what becomes apparent upon reading this Part of the thesis is that the most important factor determining the minority’s ability to self-perpetuate is the willingness of the majority to tolerate two factors, minority demands over what minority individuals consider matters of import to their societal culture, and minority reticence to fully assimilate into the majority in the long term.
if the majority considers that the minority is likely to assimilate in the long term, as is the case in Australia, there continues to be pressure placed on the minority societal culture that makes both minority nation-building and therefore perpetuation very difficult. in the Australian instance, this appears to be because the majority nation uses cultural pluralism to interpret minority demands, and not structural pluralism as is the case in New Zealand. in New Zealand the majority accepts that the boundary between Māori and majority is in fact an interface, and not merely a convenient and transient separation between the two groups.
in practice, this means that the majority is willing to tolerate and/or accept Māori demands about firstly the shape of the two groups interrelationship, and secondly about what is and is not a matter of import to the minority (such as minority language retention, a subject very much within the boundaries of minority concern). the situation envisaged then is of a constant engagement between the two groups along the shared interface. furthermore, this engagement also characterises the New Zealand situation, and exposes the tenuous position of Aboriginal people, who are most usually subject to more pressure to conform to majority standards.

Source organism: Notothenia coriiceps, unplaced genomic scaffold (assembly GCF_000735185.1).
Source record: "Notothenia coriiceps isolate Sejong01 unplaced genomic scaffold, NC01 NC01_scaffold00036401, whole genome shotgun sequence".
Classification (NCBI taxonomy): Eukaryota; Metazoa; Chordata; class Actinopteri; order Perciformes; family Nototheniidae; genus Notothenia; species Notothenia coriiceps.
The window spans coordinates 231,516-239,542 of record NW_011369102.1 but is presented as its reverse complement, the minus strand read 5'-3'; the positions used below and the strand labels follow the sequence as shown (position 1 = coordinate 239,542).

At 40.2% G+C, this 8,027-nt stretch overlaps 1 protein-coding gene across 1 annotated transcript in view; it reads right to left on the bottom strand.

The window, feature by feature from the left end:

it’s this last issue, engagement, that has been most thematic to this thesis. initial reading for the theoretical half of the project uncovered three authors in addition to Kymlicka who considered engagement or ‘negotiation’ to be important to understanding intercultural relations within nation-states. these authors, James Tully, Strange Multiplicity, William Connelly, The Ethos of Engagement, and PG McHugh, Partnership Perspectives, all argued in similar ways that engagement and relationship building were vital to maintaining a healthy multi-ethnic nation-state. as an argument, this stands in marked contrast to the more conventional versions of nation-building and nationalism that see ethnic diversity eventually disappearing under the weight of a natural ‘blending’ of a national population.